Dew point is defined as the temperature at which vapor begins to condense. We see it in action every foggy morning. Air is cooled to its water dew point and the water starts condensing and collects into small droplets. We also see it demonstrated by a cold glass "sweating" on a humid day. The cold glass lowers the air temperature below the water dew point temperature and the water condenses on the sides of the cold glass. Water dew point is relatively simple and easy to predict since it is a single component system. It is easily removed using conventional techniques, primarily TEG (Triethylene Glycol) dehydration units.
Hydrocarbon dew point (HDP) is similar to the water dew point issue, except that we have a multi-component system. Natural gas typically contains many liquid hydrocarbon components with the heavier components found in smaller amounts than the lighter gaseous ends. It is the heaviest weight components that first condense and define the hydrocarbon dew point temperature of the gas. The dew point temperature also moves in relation to pressure.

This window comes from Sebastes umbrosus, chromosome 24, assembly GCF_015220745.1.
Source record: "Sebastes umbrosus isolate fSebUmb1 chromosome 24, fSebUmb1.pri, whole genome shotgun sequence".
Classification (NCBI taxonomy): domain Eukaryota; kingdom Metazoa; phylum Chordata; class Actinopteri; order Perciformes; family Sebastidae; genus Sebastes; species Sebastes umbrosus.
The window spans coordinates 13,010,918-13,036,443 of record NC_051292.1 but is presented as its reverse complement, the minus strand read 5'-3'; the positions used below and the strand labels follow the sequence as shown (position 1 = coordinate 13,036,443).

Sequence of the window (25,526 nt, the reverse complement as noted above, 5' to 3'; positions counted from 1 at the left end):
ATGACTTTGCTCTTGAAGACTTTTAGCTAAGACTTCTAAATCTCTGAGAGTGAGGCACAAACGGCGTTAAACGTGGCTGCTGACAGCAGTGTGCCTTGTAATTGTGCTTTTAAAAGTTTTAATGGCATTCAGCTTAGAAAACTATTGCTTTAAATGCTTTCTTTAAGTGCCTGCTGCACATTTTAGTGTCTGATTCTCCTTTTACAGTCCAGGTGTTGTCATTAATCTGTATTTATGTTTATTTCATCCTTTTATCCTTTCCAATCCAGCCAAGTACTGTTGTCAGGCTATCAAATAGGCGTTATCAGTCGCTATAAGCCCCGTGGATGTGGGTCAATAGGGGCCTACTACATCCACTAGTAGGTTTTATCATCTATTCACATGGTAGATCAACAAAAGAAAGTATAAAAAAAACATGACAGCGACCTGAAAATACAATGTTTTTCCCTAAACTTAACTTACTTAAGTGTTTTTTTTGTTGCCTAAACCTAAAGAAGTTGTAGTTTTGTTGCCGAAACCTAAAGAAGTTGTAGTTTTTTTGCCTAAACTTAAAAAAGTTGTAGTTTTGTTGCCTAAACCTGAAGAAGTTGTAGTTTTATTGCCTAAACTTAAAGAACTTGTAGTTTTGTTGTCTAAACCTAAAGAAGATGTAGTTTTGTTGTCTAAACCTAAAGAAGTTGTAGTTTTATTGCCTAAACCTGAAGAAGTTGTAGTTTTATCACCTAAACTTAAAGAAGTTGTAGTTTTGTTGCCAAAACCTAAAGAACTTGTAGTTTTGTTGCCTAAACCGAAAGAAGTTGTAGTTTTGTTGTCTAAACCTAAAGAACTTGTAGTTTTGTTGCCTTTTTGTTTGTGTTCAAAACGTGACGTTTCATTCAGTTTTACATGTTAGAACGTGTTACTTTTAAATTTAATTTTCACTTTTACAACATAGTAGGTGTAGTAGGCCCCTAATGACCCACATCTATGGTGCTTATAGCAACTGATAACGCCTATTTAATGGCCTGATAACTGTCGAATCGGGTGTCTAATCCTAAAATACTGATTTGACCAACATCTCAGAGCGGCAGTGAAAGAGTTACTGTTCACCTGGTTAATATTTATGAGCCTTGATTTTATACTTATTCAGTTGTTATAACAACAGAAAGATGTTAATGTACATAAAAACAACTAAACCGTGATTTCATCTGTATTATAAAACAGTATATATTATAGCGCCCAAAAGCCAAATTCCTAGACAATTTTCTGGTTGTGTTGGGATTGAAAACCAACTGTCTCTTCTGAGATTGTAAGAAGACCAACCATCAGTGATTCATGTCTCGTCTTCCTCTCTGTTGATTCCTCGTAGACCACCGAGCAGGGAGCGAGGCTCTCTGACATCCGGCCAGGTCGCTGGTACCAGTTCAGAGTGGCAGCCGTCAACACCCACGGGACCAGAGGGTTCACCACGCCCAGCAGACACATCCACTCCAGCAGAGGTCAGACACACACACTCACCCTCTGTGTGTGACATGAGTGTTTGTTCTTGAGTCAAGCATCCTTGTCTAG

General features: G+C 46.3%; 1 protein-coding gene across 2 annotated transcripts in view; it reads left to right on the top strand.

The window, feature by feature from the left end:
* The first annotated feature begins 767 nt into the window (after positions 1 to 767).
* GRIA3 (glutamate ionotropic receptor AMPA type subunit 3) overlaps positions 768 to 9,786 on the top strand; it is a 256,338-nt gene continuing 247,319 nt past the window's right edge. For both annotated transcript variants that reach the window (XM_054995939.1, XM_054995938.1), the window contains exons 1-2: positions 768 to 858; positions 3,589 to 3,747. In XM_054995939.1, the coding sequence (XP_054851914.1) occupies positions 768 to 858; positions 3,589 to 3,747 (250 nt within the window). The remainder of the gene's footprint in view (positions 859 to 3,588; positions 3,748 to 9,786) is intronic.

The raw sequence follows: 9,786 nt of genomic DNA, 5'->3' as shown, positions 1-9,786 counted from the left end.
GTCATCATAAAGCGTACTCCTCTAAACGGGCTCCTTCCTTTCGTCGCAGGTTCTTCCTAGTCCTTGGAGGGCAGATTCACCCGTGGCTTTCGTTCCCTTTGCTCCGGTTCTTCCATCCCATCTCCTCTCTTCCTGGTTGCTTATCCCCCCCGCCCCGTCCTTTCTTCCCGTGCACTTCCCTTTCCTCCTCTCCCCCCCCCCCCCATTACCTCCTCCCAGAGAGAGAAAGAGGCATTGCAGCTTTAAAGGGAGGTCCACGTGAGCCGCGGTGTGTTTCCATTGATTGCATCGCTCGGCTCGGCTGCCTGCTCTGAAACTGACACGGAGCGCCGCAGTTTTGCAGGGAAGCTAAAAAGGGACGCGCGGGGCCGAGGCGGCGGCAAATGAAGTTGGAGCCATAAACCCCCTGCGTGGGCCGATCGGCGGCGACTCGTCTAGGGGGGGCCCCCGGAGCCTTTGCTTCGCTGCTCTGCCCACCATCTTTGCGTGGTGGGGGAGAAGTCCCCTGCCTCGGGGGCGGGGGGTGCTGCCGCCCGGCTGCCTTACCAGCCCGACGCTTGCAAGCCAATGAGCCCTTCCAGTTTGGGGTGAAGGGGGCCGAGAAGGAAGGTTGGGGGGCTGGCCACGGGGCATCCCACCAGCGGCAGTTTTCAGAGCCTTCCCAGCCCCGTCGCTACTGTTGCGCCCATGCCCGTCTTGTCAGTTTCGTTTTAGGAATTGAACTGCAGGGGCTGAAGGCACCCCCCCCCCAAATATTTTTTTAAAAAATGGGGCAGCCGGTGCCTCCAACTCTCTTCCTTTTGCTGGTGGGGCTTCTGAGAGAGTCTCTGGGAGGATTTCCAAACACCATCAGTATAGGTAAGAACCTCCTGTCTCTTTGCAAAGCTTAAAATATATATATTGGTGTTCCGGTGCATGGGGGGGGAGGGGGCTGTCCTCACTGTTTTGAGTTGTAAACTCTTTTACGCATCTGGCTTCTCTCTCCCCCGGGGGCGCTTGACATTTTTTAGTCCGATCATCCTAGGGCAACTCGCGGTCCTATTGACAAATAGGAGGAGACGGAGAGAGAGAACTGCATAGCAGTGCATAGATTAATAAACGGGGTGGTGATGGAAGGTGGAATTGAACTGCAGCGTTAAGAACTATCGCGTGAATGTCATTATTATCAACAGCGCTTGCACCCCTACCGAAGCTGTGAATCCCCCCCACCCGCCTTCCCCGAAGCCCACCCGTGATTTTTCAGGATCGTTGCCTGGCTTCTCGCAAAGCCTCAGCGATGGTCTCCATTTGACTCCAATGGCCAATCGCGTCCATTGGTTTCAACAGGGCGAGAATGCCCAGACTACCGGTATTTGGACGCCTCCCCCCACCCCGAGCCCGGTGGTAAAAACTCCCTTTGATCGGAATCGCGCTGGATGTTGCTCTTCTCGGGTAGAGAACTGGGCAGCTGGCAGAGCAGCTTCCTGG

One of the first questions we are asked by producers with a hydrocarbon dew point issue is:
"How can my hydrocarbon dew point be so high?"
In return, we ask the producer at what temperature does his high-pressure production separator operate? By definition, a production separator separating oil from gas operates at vapor-liquid equilibrium. Therefore, the gas leaving the separator is in equilibrium with the oil. In other words, the gas leaving the separator is at its hydrocarbon dew point that equals the separator operating temperature (and pressure.) If the separator is operating at 100°F, then the gas has a 100°F dew point at separator pressure. As the gas leaves the separator and cools flowing through the piping system, liquids condense and the dew point decreases as the heavy ends condense. The TEG dehydration unit will remove some heavy hydrocarbons, in addition to water, and further reduce the hydrocarbon dew point. At the sales meter, (without a conditioning unit) the hydrocarbon dew point is usually close to the lowest temperature the gas has achieved on the location before it was sampled, at operating pressure.